Of course the third, and what I believe is the correct way to understand this, is by recognizing that “those who are called” now stand in the place of Israel from the original process in Leviticus 16. I would argue this by connecting “those who are called” with Romans 8.28 (“And we know that for those who love God all things work together for good, for those who are called according to his purpose.”) and 1 Peter 2.9-10 (“But you are a chosen race, a royal priesthood, a holy nation, a people for his own possession, that you may proclaim the excellencies of him who called you out of darkness into his marvelous light. Once you were not a people, but now you are God’s people; once you had not received mercy, but now you have received mercy.”), both pitting “the called” as being God’s chosen people, a role that has long been reserved for Israel (cf. Exodus 19.5-6, Deuteronomy 7.6). Therefore, since originally the atonement was made for God’s people (the assembly of Israel) and not the whole world, so now also the atonement has been made for God’s people (the called out elect) and not the whole world.

Going further, I think that we can view Hebrews 9.15 in light of Hebrews 10.15-17 and further establish our claim. Hebrews 10.15-17 says

And the Holy Spirit also bears witness to us; for after saying, “This is the covenant that I will make with them after those days, declares the Lord: I will put my laws on their hearts, and write them on their minds,” then he adds, “I will remember their sins and their lawless deeds no more.” Where there is forgiveness of these, there is no longer any offering for sin.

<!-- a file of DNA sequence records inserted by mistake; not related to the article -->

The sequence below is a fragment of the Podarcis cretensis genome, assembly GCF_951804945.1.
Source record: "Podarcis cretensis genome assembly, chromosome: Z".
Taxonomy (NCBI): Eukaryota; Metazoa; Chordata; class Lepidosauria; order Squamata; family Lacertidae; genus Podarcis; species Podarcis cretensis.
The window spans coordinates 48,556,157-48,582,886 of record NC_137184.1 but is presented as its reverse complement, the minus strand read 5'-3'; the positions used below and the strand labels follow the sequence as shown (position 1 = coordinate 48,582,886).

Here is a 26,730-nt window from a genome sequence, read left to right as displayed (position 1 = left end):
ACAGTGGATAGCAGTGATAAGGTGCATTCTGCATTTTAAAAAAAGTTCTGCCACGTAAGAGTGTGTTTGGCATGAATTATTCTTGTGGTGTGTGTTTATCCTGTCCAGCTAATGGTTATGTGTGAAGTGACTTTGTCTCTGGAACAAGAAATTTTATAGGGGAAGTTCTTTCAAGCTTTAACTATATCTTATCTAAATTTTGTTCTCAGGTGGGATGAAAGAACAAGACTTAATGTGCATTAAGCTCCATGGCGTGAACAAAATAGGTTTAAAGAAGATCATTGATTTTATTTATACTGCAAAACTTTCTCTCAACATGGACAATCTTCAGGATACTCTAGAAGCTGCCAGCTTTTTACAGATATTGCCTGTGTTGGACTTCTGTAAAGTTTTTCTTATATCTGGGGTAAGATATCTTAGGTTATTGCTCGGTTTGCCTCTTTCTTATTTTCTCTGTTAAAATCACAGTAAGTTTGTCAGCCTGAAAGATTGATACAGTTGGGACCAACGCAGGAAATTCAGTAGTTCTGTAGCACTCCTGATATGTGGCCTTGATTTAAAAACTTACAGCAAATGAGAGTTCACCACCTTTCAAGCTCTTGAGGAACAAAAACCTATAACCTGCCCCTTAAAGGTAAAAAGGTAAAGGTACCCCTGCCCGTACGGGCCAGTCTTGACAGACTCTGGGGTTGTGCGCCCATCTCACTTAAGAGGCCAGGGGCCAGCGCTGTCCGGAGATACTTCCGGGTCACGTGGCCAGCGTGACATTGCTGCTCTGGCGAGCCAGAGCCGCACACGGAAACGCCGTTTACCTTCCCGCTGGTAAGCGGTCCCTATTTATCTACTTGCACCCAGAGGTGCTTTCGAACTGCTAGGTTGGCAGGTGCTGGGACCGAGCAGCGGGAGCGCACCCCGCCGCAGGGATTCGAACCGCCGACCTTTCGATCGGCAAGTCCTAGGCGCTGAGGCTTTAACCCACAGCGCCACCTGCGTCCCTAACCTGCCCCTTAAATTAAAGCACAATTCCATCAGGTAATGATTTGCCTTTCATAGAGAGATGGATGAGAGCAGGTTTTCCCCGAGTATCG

Hebrews 9.15 says that Christ is the mediator of a new covenant, a covenant which Hebrews 10.16 says “put[s God's] laws on [the] hearts” of those under it, and “writes them on their minds.”  God then adds that for those under the covenant he “will remember their sins and their lawless deeds no more” (v.17).  Thus, the expiation of the burden of sins is granted to those who are under the covenant, who are converted in the sense of verse 16.  But, the ones who are converted in view of Hebrews 9.15 are “those who are called,” and therefore, Christ could only possibly be said to be mediating for those who are called, which once more limits the atonement to God’s people, the called out elect.